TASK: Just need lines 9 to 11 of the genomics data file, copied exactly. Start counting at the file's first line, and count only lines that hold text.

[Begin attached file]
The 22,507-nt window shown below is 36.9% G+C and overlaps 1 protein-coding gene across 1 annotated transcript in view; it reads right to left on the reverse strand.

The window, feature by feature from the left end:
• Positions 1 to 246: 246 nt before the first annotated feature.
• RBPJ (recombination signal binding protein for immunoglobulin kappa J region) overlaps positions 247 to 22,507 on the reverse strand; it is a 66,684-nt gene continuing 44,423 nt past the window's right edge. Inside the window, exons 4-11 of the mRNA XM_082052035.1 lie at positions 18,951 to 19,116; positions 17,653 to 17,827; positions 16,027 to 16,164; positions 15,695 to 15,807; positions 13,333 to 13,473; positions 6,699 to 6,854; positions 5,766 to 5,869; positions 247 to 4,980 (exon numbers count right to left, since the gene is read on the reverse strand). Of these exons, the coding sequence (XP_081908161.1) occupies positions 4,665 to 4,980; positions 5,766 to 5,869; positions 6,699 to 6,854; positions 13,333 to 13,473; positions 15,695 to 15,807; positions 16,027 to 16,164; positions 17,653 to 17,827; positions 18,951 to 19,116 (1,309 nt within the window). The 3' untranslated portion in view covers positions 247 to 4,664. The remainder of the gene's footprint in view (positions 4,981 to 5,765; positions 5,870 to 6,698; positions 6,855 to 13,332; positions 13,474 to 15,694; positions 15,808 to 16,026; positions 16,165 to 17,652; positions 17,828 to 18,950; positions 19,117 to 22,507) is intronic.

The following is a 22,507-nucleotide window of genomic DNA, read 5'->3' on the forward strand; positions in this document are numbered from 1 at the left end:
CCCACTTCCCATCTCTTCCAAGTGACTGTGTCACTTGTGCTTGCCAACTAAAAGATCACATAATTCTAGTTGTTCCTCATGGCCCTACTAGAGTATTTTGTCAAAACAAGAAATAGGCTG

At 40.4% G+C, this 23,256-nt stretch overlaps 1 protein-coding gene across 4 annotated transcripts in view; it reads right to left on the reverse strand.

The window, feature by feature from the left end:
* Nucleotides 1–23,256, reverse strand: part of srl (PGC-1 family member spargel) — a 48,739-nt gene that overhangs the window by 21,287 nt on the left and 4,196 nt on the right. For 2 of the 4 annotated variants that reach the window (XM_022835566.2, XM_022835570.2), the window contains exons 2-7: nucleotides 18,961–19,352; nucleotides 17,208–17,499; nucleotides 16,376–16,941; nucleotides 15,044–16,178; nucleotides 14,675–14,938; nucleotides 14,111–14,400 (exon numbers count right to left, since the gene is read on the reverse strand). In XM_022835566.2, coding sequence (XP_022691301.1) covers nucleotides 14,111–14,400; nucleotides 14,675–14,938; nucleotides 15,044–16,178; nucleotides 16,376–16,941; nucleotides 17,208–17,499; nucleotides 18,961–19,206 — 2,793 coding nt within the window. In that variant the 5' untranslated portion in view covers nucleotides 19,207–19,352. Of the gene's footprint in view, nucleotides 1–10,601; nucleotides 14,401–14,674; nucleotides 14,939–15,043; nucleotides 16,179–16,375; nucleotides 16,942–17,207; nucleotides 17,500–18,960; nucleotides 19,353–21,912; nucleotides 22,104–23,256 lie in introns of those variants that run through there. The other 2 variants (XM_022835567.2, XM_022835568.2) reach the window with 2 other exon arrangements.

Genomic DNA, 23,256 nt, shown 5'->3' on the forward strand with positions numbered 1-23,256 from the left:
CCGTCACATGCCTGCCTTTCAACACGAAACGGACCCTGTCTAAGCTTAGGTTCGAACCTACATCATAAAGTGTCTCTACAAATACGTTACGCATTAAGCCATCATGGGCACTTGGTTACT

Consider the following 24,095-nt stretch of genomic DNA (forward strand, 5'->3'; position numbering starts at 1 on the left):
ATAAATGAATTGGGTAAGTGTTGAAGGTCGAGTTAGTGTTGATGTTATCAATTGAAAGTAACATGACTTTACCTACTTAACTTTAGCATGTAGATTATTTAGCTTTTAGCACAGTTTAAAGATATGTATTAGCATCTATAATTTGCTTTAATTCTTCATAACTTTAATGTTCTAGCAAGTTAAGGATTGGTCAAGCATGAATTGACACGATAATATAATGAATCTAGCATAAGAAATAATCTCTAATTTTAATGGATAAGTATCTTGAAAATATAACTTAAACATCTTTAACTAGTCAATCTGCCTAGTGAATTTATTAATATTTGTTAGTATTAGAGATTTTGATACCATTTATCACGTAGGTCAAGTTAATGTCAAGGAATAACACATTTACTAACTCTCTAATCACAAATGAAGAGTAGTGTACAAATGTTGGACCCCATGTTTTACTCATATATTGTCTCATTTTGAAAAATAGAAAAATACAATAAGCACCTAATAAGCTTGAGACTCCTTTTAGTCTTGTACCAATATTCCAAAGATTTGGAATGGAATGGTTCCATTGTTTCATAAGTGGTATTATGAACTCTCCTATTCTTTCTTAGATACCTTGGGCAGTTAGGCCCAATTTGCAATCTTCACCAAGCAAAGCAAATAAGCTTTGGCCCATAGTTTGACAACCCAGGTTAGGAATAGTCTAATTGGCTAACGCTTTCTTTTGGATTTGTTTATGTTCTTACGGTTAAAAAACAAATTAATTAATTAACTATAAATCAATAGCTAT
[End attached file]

* Nucleotides 1–23,256, reverse strand: part of srl (PGC-1 family member spargel) — a 48,739-nt gene that overhangs the window by 21,287 nt on the left and 4,196 nt on the right. For 2 of the 4 annotated variants that reach the window (XM_022835566.2, XM_022835570.2), the window contains exons 2-7: nucleotides 18,961–19,352; nucleotides 17,208–17,499; nucleotides 16,376–16,941; nucleotides 15,044–16,178; nucleotides 14,675–14,938; nucleotides 14,111–14,400 (exon numbers count right to left, since the gene is read on the reverse strand). In XM_022835566.2, coding sequence (XP_022691301.1) covers nucleotides 14,111–14,400; nucleotides 14,675–14,938; nucleotides 15,044–16,178; nucleotides 16,376–16,941; nucleotides 17,208–17,499; nucleotides 18,961–19,206 — 2,793 coding nt within the window. In that variant the 5' untranslated portion in view covers nucleotides 19,207–19,352. Of the gene's footprint in view, nucleotides 1–10,601; nucleotides 14,401–14,674; nucleotides 14,939–15,043; nucleotides 16,179–16,375; nucleotides 16,942–17,207; nucleotides 17,500–18,960; nucleotides 19,353–21,912; nucleotides 22,104–23,256 lie in introns of those variants that run through there. The other 2 variants (XM_022835567.2, XM_022835568.2) reach the window with 2 other exon arrangements.

Genomic DNA, 23,256 nt, shown 5'->3' on the forward strand with positions numbered 1-23,256 from the left:
CCGTCACATGCCTGCCTTTCAACACGAAACGGACCCTGTCTAAGCTTAGGTTCGAACCTACATCATAAAGTGTCTCTACAAATACGTTACGCATTAAGCCATCATGGGCACTTGGTTACT